Expectations for aging have changed. As Americans live longer, clients see the prospect of decades beyond their 65th year. And as the baby boomers enter their “senior” years, they are redefining aging, as they have redefined every previous stage of life they have traveled through.
So what does it look like to age successfully? Here are just a few of many models for thinking about how clients can approach graceful, meaningful aging – for themselves, their partners and their aging parents.
We know from research that beyond maintaining physical health and cognitive function, another key component to maintaining a high quality of life is social and community engagement. This isn’t just casual “social” interactions – it also includes making meaningful contributions to individuals and/or to one’s community. In other words, have an increased sense of purpose.
To this end, programs exist to help seniors contribute meaningfully to a social need, while also improving their physical, cognitive and social well-being. These programs include Foster Grandparents, Senior Companions, and RSVP (Retired and Senior Volunteer Program). One easy way to tap into these is through AARP – their Experience Corps program, which can link seniors to volunteer opportunities in their community.
Whole-Person Wellness Journey
The Center for Successful Aging describes a broader model for growing older. They describe “whole person wellness” along six major dimensions of one’s life:
- Emotional Wellness
- Intellectual Wellness
- Physical Wellness
- Social Wellness
- Spiritual Wellness
- Occupational/Vocational Wellness
Clients or their loved ones can think about and evaluate themselves using a wellness wheel, (click here to download the form to complete) and then create a plan using “S.M.A.R.T.” goals, which are specific, measurable, actionable, attainable, realistic, time-bounded. (This approach to goals has many similarities to the new behavioral economics approach to goal setting and achieving.)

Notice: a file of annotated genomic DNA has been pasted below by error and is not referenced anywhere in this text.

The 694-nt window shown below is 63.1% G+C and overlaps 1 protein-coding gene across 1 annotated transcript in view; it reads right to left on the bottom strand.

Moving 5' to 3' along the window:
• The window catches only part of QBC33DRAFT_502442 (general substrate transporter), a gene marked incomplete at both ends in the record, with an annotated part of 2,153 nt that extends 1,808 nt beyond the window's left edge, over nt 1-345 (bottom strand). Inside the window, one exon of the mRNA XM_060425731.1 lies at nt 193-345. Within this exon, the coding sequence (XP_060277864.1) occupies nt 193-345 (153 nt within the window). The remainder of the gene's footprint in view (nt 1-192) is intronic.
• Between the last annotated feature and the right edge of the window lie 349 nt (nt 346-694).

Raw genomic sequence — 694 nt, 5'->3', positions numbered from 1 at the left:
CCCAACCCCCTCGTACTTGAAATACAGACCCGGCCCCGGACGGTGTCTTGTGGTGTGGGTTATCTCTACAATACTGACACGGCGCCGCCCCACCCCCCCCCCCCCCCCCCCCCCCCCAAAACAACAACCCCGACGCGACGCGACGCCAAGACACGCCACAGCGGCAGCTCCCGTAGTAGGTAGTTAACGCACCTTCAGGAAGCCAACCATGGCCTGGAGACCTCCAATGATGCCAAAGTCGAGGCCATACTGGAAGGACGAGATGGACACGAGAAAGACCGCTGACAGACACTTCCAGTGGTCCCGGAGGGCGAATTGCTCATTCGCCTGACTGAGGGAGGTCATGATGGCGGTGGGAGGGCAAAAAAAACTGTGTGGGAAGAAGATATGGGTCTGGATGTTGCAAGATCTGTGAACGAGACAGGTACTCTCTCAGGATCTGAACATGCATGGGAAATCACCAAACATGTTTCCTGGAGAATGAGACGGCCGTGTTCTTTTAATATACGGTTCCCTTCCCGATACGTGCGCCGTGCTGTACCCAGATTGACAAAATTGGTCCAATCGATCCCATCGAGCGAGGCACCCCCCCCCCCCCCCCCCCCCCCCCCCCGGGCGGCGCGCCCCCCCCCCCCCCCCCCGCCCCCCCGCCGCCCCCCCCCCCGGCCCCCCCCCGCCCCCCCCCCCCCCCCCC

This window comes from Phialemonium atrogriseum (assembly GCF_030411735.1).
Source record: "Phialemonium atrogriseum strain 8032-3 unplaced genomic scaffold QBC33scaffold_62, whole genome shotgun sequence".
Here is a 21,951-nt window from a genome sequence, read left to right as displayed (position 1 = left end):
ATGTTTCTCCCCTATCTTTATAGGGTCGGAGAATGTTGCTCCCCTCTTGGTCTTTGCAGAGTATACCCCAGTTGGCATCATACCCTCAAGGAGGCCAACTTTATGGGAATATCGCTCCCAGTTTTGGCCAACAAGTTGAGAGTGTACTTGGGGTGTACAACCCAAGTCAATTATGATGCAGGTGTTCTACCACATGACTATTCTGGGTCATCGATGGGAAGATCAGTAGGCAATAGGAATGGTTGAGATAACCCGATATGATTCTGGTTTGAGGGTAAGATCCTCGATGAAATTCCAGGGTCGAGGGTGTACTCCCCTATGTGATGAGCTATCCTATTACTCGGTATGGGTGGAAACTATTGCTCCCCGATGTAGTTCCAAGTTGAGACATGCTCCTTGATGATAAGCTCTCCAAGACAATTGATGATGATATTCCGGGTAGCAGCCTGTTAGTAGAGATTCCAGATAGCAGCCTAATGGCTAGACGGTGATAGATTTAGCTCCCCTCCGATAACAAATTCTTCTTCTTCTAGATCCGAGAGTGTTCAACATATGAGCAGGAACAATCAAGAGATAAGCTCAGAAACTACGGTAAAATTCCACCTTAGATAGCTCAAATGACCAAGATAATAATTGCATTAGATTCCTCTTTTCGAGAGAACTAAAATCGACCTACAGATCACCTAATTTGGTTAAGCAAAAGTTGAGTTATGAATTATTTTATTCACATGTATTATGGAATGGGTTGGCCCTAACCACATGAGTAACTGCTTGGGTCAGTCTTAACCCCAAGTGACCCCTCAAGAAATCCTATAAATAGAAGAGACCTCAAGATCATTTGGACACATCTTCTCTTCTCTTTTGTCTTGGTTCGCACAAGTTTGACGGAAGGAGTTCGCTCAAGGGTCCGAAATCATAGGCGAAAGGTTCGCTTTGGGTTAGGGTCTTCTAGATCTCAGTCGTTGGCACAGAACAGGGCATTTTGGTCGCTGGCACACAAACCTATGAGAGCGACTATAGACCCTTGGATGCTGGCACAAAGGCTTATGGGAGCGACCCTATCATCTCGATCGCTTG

Aging Out Loud
This approach to sustaining healthy aging, from the Senior Care Corner, is aimed at family caregivers. It offers the following advice: think about supporting their loved ones as they age. Their guidance is to:
- Help access healthcare – Facilitating transportation to their health appointments, encouraging them to take part in all preventive health services, assisting with insurance questions, including selecting a prescription drug plan that is beneficial for them.
- Manage prescription drug administration – Assist our seniors with their medication administration by creating ways for them to be reminded of dosing, avoiding missed dosages, and regularly reviewing medication list to help prevent interactions.
- Encourage and join physical activity endeavors – Go with them on walks; set up opportunities for movement, including tai chi, yoga, dancing, exercising, water aerobics or other fun they like; and remind them about the benefits of movement to their physical and mental health. We can also advocate in our cities for “Build Environment Intervention Approaches,” which are approaches cities can create to increase physical activity or modify environmental characteristics in a community to make physical activity easier or more accessible.